The WHO and UNICEF are calling for $655 million in emergency funding to prevent epidemics of polio and measles from vaccinations missed as a result of the Covid-19 pandemic. The two agencies estimate that countries that are not eligible for funding through Gavi, the Vaccine Alliance — countries whose per capita gross national income is higher than $1,630 over the past three years — will need $400 million for polio immunizations and $255 million for measles vaccinations. The world has seen a resurgence of measles in recent years as a result of coverage gaps, and the agencies say failure to eradicate polio in under-immunized areas such as Pakistan could lead to up to 200,000 new cases per year within the next decade.

Inside STAT: Being 'nonadherent' patient made me a more empathetic doctor 

Internal medicine resident Jessica Stuart hears the way others, when on rounds, talk about patients who don't take their medications as prescribed by doctors. The way her colleagues often talk about patients being "nonadherent" is "dripping with blame," Stuart writes in a new First Opinion. Stuart, who had non-Hodgkins lymphoma as a teen, understands where these patients are coming from. As a 13-year-old, she had to swallow 11 pills daily — some for chemotherapy, some to prevent complications from the chemotherapy, and some that were extremely bitter to swallow. And for a brief period, taking only the chemotherapy pills helped her feel some sort of control over a situation that otherwise made me feel helpless. Her own experience has now made her more empathetic to these "nonadherent" patients because, as she writes, "Being sick is really hard." Read more here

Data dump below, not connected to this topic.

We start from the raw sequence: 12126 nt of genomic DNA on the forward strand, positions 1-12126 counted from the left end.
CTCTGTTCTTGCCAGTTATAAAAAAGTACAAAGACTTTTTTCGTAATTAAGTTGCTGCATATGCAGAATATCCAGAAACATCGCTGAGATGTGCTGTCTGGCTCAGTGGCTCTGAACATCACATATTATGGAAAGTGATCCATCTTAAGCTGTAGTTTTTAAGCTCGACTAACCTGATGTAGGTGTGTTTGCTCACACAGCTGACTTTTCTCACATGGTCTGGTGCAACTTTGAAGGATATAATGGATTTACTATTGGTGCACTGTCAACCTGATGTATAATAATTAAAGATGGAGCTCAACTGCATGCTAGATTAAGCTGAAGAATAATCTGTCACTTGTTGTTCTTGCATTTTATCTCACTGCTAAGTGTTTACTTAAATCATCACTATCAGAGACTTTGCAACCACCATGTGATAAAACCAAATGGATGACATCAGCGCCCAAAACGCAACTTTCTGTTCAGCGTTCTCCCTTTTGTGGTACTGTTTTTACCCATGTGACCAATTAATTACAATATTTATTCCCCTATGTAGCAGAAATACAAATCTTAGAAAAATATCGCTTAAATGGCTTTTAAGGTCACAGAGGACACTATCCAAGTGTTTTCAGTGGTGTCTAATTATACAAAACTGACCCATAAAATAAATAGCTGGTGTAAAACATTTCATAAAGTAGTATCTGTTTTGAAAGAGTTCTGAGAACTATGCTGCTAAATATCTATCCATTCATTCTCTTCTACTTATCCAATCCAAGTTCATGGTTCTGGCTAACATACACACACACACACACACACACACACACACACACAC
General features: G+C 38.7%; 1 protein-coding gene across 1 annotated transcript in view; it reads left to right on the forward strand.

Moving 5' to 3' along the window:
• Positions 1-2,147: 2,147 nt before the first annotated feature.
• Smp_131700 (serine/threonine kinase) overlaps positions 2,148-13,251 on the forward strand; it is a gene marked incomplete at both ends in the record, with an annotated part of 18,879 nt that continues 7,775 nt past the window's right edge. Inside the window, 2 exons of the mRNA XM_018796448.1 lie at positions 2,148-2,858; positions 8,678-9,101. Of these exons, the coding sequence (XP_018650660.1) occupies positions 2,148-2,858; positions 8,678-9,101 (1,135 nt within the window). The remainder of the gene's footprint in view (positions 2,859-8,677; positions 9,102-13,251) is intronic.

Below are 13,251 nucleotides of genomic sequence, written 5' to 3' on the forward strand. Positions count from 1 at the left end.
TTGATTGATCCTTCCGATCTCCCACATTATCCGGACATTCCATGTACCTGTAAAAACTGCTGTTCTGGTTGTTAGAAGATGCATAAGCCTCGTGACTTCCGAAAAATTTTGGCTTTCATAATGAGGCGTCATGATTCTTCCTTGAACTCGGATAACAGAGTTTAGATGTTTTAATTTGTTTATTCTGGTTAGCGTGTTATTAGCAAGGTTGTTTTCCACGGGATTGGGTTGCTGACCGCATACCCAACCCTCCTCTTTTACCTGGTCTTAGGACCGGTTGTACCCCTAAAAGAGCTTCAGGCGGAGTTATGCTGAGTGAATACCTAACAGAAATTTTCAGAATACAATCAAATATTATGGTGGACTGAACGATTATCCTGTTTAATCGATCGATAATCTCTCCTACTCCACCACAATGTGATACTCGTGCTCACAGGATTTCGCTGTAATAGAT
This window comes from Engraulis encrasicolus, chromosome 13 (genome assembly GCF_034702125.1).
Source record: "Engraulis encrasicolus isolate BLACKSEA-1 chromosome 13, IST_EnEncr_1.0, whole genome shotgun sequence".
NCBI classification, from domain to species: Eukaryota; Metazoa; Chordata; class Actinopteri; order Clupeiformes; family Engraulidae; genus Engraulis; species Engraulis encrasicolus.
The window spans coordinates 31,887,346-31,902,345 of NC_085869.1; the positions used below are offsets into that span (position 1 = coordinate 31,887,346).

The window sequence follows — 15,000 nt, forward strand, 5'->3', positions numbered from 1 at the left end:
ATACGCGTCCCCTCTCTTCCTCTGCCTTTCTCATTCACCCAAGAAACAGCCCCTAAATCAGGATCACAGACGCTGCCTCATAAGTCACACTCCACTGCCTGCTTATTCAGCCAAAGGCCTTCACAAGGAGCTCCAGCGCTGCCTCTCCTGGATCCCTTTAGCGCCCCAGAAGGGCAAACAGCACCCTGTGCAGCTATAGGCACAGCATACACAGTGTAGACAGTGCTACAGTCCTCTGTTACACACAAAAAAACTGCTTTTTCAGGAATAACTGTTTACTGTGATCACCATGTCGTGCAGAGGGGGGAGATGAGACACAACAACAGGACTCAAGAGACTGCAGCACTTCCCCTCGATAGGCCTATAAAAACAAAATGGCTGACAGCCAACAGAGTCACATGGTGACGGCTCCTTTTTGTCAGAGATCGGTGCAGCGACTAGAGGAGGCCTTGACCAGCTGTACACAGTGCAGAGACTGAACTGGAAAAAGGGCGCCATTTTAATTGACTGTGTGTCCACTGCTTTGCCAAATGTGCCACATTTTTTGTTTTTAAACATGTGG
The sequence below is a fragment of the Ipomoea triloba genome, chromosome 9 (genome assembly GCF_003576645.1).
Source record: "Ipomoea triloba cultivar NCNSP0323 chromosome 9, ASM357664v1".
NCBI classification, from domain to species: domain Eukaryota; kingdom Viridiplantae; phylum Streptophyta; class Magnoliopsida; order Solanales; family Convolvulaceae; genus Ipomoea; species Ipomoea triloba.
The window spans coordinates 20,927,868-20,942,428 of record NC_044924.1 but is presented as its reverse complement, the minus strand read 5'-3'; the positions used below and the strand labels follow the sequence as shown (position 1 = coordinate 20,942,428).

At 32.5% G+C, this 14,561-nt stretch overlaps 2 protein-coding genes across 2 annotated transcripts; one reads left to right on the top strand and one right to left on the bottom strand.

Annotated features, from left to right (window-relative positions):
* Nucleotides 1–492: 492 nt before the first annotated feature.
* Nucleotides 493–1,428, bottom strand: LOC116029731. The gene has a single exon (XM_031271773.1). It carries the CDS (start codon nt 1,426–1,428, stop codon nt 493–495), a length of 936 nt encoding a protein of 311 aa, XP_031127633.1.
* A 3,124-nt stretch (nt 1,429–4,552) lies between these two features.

New study describes case of asymptomatic Covid-19 infection for more than two months